Low construction costs in recent years have left Spokane Public Schools with $47.9 million in undesignated bond funds and a hope to start early on two projects planned for 2015.
Administrators want to spend $16 million at North Central High School to add classrooms and build up the district’s newly created Institute of Science and Technology, and another $5.4 million at Mullan Road Elementary School to replace 10 classrooms and update the facility.
“NC was going to be part of the 2015 and 2021 bond,” said Mark Anderson, assistant superintendent. “We were going to do work in phases to get it up to the same standards as the other high schools we are finishing. But this way, we can do some of the major stuff early and at a better price.”
The Spokane Public Schools board will vote this afternoon on the use of the undesignated funds for the two proposed projects. A portion of the unexpected surplus would be held in reserve as a precaution.
The $5.4 million in improvements to Mullan Road Elementary will replace an annex building and a 1977 addition, which was a portion of another old school originally built in 1956, Anderson said. “This will consolidate students and staff into one building and create a more usable and up-to-date facility.”
Board President Bob Douthitt said the 30,000-square-foot addition to North Central would address two main goals.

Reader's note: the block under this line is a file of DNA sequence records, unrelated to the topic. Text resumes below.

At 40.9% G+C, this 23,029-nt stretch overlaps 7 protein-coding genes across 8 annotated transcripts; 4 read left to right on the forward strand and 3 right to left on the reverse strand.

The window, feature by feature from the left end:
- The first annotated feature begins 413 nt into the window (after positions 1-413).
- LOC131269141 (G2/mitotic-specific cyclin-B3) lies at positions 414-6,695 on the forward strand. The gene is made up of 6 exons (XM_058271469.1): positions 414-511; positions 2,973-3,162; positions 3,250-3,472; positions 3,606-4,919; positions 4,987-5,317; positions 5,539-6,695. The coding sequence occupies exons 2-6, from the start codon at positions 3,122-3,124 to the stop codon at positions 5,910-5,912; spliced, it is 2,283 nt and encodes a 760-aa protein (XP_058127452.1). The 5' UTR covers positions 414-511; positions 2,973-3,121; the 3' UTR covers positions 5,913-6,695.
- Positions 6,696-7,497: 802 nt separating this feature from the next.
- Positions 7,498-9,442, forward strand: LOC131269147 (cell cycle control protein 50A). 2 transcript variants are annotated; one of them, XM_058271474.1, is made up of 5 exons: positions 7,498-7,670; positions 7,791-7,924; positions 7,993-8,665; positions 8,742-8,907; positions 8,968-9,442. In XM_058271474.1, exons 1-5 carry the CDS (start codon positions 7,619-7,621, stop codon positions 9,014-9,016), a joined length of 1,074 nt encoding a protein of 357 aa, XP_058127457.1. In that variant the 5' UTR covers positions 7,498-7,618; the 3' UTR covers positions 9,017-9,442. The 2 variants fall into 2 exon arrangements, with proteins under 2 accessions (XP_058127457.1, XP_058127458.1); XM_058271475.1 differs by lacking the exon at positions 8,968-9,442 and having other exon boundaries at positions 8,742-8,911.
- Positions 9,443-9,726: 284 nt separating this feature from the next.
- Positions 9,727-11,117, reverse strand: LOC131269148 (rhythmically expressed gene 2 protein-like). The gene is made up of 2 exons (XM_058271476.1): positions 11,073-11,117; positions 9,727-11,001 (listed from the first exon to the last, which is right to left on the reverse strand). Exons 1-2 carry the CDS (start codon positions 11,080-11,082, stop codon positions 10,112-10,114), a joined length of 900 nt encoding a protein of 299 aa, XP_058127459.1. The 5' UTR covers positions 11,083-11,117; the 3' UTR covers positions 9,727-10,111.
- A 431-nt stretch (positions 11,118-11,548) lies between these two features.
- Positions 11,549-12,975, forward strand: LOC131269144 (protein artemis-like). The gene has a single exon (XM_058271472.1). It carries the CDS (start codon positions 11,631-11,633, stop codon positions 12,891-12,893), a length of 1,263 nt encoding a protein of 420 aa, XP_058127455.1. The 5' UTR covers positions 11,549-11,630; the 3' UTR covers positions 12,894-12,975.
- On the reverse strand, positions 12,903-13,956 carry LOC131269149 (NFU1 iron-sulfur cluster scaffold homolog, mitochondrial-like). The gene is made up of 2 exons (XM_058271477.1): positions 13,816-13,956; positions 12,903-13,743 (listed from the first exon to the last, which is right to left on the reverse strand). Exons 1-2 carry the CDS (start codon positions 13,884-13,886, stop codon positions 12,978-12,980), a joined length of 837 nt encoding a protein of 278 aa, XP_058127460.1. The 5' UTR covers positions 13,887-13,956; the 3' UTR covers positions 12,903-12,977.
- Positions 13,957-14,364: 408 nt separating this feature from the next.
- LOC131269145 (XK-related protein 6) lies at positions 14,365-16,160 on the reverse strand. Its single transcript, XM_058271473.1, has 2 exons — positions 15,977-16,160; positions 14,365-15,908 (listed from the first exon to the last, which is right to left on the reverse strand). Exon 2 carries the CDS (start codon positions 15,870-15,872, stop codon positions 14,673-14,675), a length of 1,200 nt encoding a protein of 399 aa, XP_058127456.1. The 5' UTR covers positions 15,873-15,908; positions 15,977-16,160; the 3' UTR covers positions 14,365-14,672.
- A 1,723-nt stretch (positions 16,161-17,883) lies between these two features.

Adding classrooms will end the need for the annex, which is around the corner from the school’s main building. “That increases instructional time, and kids won’t have to go out in the cold to get to a class – that can be dangerous,” Douthitt said.
The second goal: “Build an adequate space for our Institute of Science and Technology,” an advanced science program that began last year at the high school and which focuses on biomedical technology, biomedical solutions and genomic research.
A new, three-story building would consolidate all the science classrooms to one area and add six science labs. Additionally, the third floor would be designated to the institute. It will include a suite of labs: two main labs, a sterile room, a prep room and a climate-controlled room.
Students who have participated in the program during the last two years have embarked on numerous scientific research projects usually only done by professionals. Examples include using DNA to find out when bison first roamed the Northern Plains and identifying diseases carried by bees by examining the contents of their stomachs. This year students are beginning research on an endangered fish.
The addition to the school has been a longtime dream for science teacher Randy James. “It’s my passion. It’s going to be pretty amazing. I can’t believe the district is doing it.”
In just one year the program has grown from 87 to 125 students.
“We’re pretty excited,” said Steve Fisk, NC vice principal and a champion for the institute. “It’s going to make such a difference.”
He added, “It’s really recognition of the need for an advanced science program. It’s going to be great for kids for a long time.”
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